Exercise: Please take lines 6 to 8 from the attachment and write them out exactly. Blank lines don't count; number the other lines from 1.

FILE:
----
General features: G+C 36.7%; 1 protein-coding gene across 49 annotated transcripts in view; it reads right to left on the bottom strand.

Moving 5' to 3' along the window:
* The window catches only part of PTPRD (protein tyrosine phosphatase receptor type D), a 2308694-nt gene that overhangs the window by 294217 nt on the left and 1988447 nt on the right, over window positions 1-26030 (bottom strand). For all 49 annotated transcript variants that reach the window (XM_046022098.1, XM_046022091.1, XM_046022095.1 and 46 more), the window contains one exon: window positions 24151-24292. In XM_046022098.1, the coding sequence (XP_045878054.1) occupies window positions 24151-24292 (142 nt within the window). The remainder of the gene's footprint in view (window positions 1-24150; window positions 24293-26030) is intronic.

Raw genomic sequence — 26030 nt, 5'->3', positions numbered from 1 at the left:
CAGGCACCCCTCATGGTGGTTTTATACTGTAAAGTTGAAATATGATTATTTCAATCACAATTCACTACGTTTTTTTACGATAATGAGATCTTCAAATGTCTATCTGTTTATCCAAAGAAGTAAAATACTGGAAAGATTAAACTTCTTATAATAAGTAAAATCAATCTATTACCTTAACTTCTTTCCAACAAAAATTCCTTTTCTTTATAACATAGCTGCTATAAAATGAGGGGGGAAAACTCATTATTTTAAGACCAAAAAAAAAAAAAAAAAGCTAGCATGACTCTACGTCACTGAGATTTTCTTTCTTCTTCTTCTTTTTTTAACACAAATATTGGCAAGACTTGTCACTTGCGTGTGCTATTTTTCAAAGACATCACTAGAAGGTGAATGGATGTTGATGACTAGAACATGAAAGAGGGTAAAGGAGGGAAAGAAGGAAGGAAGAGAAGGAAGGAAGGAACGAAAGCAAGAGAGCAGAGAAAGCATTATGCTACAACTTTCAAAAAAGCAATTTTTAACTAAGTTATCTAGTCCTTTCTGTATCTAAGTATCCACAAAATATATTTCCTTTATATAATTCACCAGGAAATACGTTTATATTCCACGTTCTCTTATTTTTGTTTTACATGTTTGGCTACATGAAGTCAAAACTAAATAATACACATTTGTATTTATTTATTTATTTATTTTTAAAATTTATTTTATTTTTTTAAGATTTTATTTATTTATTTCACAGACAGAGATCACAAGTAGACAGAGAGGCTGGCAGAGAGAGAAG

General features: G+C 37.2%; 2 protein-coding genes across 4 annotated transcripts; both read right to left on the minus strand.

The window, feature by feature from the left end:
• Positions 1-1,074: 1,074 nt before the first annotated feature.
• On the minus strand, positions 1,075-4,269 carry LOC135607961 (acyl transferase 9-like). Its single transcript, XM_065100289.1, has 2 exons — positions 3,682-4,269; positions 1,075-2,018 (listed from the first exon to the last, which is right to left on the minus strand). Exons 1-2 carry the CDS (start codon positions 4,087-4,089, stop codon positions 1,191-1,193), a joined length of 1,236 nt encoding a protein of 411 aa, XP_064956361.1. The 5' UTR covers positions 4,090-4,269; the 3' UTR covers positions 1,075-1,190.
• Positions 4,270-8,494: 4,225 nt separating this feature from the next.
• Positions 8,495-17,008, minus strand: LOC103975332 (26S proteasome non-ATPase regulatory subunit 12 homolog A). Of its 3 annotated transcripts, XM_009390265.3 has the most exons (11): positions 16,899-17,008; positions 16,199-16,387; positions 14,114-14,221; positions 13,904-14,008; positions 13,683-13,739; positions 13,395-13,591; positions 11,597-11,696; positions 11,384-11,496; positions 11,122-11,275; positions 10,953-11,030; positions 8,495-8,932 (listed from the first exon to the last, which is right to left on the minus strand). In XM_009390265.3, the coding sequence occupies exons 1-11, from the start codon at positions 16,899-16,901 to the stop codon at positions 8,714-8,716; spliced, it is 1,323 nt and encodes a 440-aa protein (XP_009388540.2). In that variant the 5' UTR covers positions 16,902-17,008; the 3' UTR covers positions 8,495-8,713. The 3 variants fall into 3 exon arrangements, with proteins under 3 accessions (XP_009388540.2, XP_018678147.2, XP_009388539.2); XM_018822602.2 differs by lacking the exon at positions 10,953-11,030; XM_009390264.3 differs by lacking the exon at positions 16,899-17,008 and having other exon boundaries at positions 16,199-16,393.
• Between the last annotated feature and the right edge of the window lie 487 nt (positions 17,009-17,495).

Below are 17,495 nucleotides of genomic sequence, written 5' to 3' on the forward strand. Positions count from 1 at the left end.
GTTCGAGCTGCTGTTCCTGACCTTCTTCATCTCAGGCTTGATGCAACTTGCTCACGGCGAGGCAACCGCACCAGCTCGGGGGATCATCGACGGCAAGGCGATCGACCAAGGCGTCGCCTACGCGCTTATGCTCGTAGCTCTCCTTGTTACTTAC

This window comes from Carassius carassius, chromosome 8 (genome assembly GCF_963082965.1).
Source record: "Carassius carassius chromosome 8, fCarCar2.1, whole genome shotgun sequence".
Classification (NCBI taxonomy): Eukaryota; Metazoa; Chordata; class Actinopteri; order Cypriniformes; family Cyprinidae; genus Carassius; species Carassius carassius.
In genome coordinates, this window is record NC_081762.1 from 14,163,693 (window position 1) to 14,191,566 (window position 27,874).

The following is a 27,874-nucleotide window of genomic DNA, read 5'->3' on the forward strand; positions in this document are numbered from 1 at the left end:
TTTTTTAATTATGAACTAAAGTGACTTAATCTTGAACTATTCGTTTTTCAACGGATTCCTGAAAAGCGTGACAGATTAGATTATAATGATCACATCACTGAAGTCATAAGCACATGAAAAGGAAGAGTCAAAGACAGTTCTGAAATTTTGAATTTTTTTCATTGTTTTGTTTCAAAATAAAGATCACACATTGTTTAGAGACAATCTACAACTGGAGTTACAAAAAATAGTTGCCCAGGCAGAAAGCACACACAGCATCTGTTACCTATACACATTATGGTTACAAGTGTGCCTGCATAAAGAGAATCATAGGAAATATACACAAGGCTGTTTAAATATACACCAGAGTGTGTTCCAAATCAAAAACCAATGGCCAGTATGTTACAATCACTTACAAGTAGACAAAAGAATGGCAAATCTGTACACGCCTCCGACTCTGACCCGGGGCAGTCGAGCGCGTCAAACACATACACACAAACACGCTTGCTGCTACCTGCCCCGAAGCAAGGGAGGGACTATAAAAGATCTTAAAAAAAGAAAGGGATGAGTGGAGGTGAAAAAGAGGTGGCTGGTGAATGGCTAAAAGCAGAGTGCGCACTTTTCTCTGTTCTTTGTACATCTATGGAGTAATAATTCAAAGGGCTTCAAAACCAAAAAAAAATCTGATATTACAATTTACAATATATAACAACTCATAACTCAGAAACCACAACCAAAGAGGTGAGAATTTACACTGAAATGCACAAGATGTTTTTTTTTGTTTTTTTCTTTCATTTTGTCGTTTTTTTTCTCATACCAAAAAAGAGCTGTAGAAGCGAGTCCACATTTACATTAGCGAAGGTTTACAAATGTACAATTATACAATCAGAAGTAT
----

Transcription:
General features: G+C 37.2%; 2 protein-coding genes across 4 annotated transcripts; both read right to left on the minus strand.

The window, feature by feature from the left end:
• Positions 1-1,074: 1,074 nt before the first annotated feature.